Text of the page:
how can i get more than one value from a method

Discussion in 'Java' started by David, Sep 12, 2003.

  1. David

    David Guest

    i want to invoke a method to analyze a byte array, and return several values
    in different type, including int, String, and boolean, how can i achieve
    this, at first, i plan to use a Vector, but the element is only Object, can
    not be int or boolean, if i have to change these primary type into Object,
    it's so boring. is there any better solutions??
     
    David, Sep 12, 2003
    #1
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  2. David

    Erwin Moller Guest

    David wrote:

    > i want to invoke a method to analyze a byte array, and return several
    > values in different type, including int, String, and boolean, how can i
    > achieve
    > this, at first, i plan to use a Vector, but the element is only Object,
    > can not be int or boolean, if i have to change these primary type into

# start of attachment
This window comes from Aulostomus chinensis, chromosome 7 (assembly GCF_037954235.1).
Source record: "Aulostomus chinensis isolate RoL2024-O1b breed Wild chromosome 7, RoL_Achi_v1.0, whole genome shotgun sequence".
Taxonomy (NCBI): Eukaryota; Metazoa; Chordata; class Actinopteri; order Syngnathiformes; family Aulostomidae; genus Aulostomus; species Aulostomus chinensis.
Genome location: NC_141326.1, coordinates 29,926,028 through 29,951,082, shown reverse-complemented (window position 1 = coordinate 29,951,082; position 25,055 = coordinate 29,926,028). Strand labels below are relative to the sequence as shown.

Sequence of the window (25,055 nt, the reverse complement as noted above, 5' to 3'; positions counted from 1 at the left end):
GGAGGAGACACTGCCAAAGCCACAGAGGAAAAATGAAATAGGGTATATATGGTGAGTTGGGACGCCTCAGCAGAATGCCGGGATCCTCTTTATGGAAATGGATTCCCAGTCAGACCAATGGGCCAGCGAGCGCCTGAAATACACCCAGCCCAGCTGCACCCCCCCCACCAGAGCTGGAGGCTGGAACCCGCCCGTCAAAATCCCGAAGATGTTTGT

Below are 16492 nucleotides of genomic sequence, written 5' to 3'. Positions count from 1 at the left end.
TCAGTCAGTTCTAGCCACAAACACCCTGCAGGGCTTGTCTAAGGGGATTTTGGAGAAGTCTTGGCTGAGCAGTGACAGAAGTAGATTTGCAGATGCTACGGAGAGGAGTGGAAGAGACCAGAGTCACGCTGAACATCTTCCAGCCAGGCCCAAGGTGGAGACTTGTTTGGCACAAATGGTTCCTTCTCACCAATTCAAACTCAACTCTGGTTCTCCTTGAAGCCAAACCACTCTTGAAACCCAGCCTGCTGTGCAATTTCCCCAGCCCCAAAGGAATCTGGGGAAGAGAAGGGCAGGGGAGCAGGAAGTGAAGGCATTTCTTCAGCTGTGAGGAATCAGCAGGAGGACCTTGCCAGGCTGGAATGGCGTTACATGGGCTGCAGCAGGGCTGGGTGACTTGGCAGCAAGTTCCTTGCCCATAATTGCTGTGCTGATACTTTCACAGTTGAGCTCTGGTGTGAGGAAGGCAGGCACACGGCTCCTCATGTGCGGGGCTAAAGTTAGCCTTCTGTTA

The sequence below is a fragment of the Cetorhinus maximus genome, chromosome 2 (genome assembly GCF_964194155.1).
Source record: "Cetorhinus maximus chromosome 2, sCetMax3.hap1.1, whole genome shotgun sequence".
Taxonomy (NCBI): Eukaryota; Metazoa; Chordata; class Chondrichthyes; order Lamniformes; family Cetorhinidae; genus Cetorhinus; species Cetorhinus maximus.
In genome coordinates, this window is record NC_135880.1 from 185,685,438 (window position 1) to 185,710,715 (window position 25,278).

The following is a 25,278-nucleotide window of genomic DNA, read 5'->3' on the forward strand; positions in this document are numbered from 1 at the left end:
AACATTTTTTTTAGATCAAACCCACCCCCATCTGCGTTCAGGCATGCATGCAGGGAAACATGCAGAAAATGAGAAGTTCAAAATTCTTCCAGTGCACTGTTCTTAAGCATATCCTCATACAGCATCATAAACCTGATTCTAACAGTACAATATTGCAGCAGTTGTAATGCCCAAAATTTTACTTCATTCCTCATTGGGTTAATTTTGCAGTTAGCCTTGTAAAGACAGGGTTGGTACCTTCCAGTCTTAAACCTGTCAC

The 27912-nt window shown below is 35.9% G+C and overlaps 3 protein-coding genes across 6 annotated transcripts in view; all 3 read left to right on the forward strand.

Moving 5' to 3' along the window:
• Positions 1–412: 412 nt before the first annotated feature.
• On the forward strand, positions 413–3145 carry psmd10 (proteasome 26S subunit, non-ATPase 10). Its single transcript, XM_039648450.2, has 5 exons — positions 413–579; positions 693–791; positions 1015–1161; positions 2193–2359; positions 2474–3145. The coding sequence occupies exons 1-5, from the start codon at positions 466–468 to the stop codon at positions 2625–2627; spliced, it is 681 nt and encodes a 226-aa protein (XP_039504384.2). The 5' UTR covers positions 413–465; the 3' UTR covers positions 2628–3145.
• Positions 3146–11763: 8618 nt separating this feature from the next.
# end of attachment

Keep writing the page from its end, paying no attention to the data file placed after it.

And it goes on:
> Object, it's so boring. is there any better solutions??


    Yes, encapsulate all the data in a (simple) Object.
    Make getter and setter methods for all relevant data (properties, members,
    pick your word)

    Return the Object instead.

    It is easy and it is clean.

    Regards,
    Erwin
     
    Erwin Moller, Sep 12, 2003
    #2
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  3. David

    Chris Uppal Guest

    David wrote:
    > i want to invoke a method to analyze a byte array, and return several
    > values in different type, including int, String, and boolean, how can
    > i achieve this, at first, i plan to use a Vector, but the element is
    > only Object, can not be int or boolean, if i have to change these